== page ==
Newhouse Sports Media Center
Arda Ocal Talks Esports at Speaker Series
Published on October 1, 2020
By Dominick Pfisterer
ESPN Sports and Esports host and commentator Arda Ocal joined the Newhouse Sports Media Center fall speaker series on Wednesday night. The event was hosted by Sports Media Center Director and Newhouse Professor Olivia Stomski.
Ocal was an on-air personality for the WWE under the name Kyle Edwards, as well as the host of Aftermath TV on Sportsnet 360 and The MSG Hockey Show on MSG Network. He previously was an analyst for Rogers TV and a host for YES Network.
Ocal had a passion for sports and dreamt of a career in the industry. As a mathematics major when he was in college, the opportunities did not present themselves right away.
“I worked a desk job for several years after I graduated college,” Ocal said. “I was a product manager at Dun and Bradstreet for a few years and honestly when I was doing that the itch wasn’t gone.”
Despite not being integrated into the sports media industry through his college years, Ocal found a way to get acclimated and develop his broadcasting skillset in alternative methods.
He attributes “catching the bug” for wanting to work in sports broadcasting to working at his college’s radio station and newspaper. However, to learn about the different departments, he plugged himself in firsthand.
“Nights and weekends, I didn’t party,” he said. “I went to the local access channel because YouTube wasn’t a thing back then and I just learned every department.”
His introduction to this new field came late, as he was 27, which he considers his “only regret”.
Ocal gave an in-depth look at the world of Esports to the students. A growing segment of the industry, Esports is providing jobs and platforms for the wide variety of people who aspire to be play by play announcers and color commentators. Ocal got his Esports start in 2016, when ESPN sent him to the League of Legends World Championship at Madison Square Garden.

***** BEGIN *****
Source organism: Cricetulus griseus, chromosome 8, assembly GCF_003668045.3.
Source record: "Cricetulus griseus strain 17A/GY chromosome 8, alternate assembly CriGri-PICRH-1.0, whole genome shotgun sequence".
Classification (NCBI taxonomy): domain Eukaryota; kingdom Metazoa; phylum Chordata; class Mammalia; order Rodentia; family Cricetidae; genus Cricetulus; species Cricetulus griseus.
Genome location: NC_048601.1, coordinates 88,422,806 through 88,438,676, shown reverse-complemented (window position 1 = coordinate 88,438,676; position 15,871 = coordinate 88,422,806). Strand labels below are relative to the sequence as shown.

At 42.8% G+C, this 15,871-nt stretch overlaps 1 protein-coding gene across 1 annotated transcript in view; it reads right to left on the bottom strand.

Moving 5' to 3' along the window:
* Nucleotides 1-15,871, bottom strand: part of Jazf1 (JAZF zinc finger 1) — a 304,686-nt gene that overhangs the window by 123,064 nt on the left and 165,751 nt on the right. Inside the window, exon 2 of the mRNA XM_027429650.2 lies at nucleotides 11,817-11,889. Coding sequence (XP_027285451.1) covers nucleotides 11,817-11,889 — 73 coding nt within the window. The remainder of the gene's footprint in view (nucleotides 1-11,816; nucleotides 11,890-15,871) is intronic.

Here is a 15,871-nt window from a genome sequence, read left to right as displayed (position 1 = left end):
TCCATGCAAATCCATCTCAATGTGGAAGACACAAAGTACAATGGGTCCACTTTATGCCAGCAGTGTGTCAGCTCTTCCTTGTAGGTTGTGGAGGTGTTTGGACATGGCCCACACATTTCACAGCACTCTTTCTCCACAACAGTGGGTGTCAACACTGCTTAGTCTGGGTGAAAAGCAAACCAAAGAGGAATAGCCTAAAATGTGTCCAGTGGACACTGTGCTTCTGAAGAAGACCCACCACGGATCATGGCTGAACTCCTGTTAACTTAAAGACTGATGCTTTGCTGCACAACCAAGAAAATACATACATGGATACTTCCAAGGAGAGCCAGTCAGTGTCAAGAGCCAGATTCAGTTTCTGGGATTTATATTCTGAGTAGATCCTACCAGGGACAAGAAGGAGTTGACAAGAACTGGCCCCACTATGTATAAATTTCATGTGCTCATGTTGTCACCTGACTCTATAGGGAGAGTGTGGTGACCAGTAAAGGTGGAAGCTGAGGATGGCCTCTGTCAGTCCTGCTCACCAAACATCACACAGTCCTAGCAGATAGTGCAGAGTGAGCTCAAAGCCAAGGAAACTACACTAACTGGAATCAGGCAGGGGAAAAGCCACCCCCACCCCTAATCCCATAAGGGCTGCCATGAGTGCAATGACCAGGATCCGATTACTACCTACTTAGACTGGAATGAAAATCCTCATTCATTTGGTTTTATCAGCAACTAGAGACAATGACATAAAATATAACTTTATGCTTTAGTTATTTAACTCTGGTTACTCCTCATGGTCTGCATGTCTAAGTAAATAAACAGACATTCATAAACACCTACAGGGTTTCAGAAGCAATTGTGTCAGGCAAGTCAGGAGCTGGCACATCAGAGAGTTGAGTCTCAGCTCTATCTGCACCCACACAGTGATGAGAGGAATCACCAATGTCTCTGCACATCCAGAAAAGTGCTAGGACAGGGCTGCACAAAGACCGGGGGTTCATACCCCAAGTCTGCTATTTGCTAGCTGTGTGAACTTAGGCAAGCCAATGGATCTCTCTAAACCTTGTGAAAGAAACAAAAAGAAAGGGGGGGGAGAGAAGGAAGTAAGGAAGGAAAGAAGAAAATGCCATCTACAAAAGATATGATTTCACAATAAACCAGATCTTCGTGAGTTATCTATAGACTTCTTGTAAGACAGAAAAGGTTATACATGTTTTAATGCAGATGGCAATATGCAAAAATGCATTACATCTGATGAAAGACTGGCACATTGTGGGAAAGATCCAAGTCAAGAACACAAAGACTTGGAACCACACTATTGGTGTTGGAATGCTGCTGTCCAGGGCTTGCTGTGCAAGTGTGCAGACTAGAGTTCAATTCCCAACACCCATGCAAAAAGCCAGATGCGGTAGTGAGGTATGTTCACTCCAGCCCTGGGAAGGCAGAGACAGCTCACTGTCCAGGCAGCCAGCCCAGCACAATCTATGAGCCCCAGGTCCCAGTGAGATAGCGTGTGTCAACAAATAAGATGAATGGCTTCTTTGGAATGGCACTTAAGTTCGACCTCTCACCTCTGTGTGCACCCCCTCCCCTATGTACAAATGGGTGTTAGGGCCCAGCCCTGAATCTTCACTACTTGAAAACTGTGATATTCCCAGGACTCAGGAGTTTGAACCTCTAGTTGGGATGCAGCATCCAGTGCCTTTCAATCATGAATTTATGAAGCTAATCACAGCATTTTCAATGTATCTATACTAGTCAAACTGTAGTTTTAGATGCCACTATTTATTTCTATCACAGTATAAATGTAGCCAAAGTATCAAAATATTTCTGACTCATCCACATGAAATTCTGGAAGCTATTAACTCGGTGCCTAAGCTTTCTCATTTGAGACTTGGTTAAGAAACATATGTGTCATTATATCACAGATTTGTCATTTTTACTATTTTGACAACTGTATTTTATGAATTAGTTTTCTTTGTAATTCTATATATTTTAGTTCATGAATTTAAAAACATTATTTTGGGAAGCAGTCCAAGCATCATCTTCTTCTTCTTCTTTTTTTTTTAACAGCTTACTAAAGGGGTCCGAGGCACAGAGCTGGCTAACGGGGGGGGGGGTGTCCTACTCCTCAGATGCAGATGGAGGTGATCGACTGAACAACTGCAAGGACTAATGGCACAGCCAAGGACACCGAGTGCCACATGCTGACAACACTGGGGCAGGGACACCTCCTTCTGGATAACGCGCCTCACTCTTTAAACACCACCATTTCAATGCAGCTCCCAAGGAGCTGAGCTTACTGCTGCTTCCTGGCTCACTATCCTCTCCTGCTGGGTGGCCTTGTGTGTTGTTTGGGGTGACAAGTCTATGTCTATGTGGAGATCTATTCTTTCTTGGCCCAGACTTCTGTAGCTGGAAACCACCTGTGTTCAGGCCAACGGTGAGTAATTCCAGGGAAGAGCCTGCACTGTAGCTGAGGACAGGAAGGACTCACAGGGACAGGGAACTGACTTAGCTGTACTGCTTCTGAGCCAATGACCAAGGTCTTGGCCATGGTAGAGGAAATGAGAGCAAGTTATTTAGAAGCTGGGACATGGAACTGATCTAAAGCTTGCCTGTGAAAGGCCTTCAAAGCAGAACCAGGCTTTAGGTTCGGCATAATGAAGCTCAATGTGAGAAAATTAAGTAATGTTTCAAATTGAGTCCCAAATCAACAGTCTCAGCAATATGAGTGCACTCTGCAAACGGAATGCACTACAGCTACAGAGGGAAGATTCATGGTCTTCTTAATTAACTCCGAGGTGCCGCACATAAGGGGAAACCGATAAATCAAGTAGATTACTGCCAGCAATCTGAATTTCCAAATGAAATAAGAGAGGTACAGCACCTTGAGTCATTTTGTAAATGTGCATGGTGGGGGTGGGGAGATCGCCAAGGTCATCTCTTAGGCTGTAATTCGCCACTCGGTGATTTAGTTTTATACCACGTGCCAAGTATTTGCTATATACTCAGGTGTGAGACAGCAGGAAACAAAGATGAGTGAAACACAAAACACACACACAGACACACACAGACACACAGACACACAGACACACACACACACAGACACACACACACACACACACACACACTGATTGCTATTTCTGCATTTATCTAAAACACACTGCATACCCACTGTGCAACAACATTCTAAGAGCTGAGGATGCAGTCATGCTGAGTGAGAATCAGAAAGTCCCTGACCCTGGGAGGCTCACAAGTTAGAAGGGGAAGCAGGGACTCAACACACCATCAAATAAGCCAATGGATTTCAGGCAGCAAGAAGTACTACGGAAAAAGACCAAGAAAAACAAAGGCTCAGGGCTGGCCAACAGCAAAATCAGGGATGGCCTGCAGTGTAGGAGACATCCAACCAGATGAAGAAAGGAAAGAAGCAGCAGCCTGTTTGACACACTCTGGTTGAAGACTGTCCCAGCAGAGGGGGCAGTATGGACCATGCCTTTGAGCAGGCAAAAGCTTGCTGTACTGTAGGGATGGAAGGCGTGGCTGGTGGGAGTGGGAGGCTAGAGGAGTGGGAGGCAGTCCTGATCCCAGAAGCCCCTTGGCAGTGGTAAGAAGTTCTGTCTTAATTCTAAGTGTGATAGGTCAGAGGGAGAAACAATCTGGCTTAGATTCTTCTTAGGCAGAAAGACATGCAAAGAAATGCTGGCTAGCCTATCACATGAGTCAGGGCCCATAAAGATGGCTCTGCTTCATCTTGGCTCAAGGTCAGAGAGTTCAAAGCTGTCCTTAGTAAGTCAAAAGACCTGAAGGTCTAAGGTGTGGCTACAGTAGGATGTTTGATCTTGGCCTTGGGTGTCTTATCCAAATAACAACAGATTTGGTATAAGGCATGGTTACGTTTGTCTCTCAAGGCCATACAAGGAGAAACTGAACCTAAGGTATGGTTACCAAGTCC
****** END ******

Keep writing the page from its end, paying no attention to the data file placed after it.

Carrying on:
“I got hooked the second I went there,” Ocal said about his experience. “MSG, the world’s most famous arena was sold out both nights for kids playing video games. It was the greatest thing ever.”
That experience in 2016 was the driving force to Ocal’s career in Esports. He then became a student of the industry, learning everything he could and doing his homework about the different games and the different scenes.
According to Ocal, there is a different element to announcing Esports than there is to a traditional broadcast. One of the biggest differences is the pace in which the announcers speak. Ocala said that Esports announcers, “pride themselves at the speed of which they talk,” and referred to them as “Rap God’s” for the way they can speak so fast yet not fumble over their words.
“Joe Buck doing commentary at the Super Bowl is the exact opposite of someone calling League of Legends or Overwatch,” he said. “This is the most frantic thing ever and they take pride over not fumbling over their words.”
The energy of an Esports championship broadcast, Ocal said, is something the fans want “tapped into their veins.”
No matter what sport an announcer is calling, no matter the familiarity with the sport the announcer has, Ocal has a simple principle that preparation will give any announcer the confidence to succeed.
“Every extra hour of preparation you put in will bring you closer to that level of confidence,” he said. “At some point after you have learned as much as you can learn, it’s all about confidence. Knowledge is power, but also, knowledge is confidence. That’s the key there.”